HIS 2PP3 (2023) — Harrison + Braden

Intro: 1956 Pipeline Debate


In Canada, the 1956 Pipeline Controversy was an important political and economic problem. The development of a pipeline to transmit natural gas from Alberta to central Canada was the topic of discussion. While central Canada struggled with a lack of energy supplies in the 1950s, Alberta had a natural gas abundance To solve this problem, the former Canadian minister of trade and commerce, C.D Howe, put forward the idea of building the TransCanada Pipeline, a pipeline that would carry natural gas from Alberta to Ontario and Quebec directly to Canadian consumers (6). The proposed pipeline route, however, would have crossed multiple provincial boundaries, and the project's potential effects on economic growth worried provincial governments and citizens alike. Many people felt as though C.D Howe was selling out to American interests under the guise of Canadian patriotism, and this brought outrage (8).


Judith Robinson’s coverage of the pipeline debate both encapsulates and, in some circumstances, conveys the opposition to the project (8). The pipeline's backers contended that it would boost Canada's economy by opening up new markets and lowering its reliance on foreign markets. However, opposition expressed worries about the pipeline's social effects because people would write to the newspapers expressing how money being used to build the pipeline should be used to fix roads (9). The Prime Minister Louis St. Laurent and his Liberal government argued in favor of the project, while the Conservative Party and various provincial governments opposed it (6). The controversy over the pipeline became a prominent issue in the 1957 federal election . Ultimately, the pipeline was approved, and work on it started in 1958. After the project's completion in 1959, central Canada gained access to a significant energy supply that helped the country's economy expand and flourish (10). The fight over the pipeline, however, brought to light Canada's federal-provincial conflicts as well as the difficulties in managing interprovincial resource projects.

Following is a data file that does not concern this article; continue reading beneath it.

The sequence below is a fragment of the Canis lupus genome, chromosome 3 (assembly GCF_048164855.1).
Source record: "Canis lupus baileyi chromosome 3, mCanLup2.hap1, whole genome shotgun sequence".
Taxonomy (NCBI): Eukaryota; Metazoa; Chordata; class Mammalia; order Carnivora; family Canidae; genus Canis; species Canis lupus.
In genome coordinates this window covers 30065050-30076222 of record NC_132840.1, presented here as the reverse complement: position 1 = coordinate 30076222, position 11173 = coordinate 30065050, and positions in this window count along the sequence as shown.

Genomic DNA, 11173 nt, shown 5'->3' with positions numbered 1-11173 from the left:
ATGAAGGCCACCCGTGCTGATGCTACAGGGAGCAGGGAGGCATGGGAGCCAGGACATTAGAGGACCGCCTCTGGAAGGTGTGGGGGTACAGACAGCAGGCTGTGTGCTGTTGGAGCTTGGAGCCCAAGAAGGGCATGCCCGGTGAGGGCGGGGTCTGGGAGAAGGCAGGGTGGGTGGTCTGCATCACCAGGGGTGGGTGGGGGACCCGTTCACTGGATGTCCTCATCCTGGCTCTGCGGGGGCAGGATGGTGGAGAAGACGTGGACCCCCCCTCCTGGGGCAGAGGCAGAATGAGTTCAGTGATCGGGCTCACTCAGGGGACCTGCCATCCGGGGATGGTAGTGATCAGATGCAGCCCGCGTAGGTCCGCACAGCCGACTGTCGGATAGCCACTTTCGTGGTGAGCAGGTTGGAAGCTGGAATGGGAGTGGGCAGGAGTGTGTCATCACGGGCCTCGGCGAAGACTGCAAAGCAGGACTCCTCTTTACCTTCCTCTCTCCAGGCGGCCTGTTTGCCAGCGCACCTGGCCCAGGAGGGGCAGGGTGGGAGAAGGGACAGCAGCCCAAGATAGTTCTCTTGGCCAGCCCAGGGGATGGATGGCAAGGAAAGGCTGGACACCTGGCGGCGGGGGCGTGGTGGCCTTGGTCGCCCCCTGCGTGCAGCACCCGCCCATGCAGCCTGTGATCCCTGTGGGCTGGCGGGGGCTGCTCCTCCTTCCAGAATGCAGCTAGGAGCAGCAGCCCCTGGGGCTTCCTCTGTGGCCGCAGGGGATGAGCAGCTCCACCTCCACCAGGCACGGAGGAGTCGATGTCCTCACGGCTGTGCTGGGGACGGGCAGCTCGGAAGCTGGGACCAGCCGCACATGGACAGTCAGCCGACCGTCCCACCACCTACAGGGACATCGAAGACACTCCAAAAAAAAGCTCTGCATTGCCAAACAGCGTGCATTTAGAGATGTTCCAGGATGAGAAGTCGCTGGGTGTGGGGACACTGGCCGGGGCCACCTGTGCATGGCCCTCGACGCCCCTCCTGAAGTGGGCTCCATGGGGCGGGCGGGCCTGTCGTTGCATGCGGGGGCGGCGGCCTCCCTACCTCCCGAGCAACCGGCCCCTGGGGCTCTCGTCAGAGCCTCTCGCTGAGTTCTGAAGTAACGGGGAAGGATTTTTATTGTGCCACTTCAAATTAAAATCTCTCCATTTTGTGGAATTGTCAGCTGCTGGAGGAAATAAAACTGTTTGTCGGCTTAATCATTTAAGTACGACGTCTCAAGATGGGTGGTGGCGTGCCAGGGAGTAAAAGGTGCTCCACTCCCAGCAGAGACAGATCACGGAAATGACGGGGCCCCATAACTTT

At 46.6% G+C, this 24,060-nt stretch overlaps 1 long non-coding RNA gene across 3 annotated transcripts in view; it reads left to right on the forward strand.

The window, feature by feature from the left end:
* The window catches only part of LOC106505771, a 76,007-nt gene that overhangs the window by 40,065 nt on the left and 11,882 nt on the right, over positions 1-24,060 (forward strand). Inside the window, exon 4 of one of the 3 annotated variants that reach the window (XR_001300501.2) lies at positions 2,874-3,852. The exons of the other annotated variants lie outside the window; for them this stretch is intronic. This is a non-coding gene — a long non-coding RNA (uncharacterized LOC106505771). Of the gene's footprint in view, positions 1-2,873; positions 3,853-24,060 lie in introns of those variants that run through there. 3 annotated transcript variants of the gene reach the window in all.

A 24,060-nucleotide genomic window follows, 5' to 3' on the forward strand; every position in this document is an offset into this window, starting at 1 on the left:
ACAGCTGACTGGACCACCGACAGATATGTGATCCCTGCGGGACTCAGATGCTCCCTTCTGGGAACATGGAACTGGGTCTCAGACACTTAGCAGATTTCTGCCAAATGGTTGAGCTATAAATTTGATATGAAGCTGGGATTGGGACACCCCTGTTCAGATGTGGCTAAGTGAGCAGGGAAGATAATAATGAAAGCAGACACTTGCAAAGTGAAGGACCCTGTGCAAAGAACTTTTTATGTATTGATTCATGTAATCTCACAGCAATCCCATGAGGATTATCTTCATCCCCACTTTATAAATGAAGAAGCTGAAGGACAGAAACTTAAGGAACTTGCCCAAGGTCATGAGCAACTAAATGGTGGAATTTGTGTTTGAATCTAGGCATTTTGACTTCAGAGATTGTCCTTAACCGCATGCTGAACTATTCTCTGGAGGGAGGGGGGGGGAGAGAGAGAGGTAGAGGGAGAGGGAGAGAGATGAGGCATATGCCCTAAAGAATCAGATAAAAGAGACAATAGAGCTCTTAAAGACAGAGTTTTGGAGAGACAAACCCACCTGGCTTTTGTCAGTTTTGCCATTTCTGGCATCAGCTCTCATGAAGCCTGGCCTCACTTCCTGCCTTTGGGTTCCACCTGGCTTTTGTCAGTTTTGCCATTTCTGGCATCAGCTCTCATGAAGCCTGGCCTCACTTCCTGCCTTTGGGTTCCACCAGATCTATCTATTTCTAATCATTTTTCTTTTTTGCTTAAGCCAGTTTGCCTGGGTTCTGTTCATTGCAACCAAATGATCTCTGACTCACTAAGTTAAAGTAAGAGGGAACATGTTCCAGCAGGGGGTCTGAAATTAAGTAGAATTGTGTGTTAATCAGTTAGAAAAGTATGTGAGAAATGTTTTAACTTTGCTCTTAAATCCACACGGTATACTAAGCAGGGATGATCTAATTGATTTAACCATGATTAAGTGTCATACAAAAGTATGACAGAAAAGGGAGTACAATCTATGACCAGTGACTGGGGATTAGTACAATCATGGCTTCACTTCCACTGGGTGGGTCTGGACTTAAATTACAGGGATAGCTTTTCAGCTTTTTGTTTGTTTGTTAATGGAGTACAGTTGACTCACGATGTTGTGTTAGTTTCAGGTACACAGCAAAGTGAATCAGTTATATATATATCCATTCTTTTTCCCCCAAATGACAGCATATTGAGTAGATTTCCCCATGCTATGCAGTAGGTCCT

The motivations for and against the pipeline, were extremely significant on understanding the political landscape at that time and views people had on building the pipeline. When one takes a look at Clarence Decatur Howe, known as C.D. Howe who was a prominent Minister of Trade and Commerce who played a significant role where he negotiated agreements with provincial governments and the private sector for the trans-Canada pipeline (7). He was approaching end of his term where he saw the pipeline as the last great battle where he always believed in having one big project ahead, to which he could bend his mind and his energies and could not be better shaped to his heart's desire (7). These were his motivations for building the pipeline, it would help him feel complete, he was doing it more himself than for the benefit for the citizens of Canada. When we look at the motivations/cause for concern from Judith Robinson’s perspective one quickly that she thought it was a sell-out of Canadian interests (8). In addition, she thought they were misusing tax-payer money to build the pipeline, and that she was completely against how prime minister Laurent kept asking for money to sort out financing problems (9). She thought they C.D Howe and Louis Laurent should be using the tax-payer money to solve the social issues that the people had, such as fixing the roads, building recreation centres, and swimming pools (9).

Proposal Question

This ultimately makes one raise the question what does studying Judith Robinson’s coverage/comments on the pipeline debate tell us about core concerns in Canadian politics in the mid-1950s?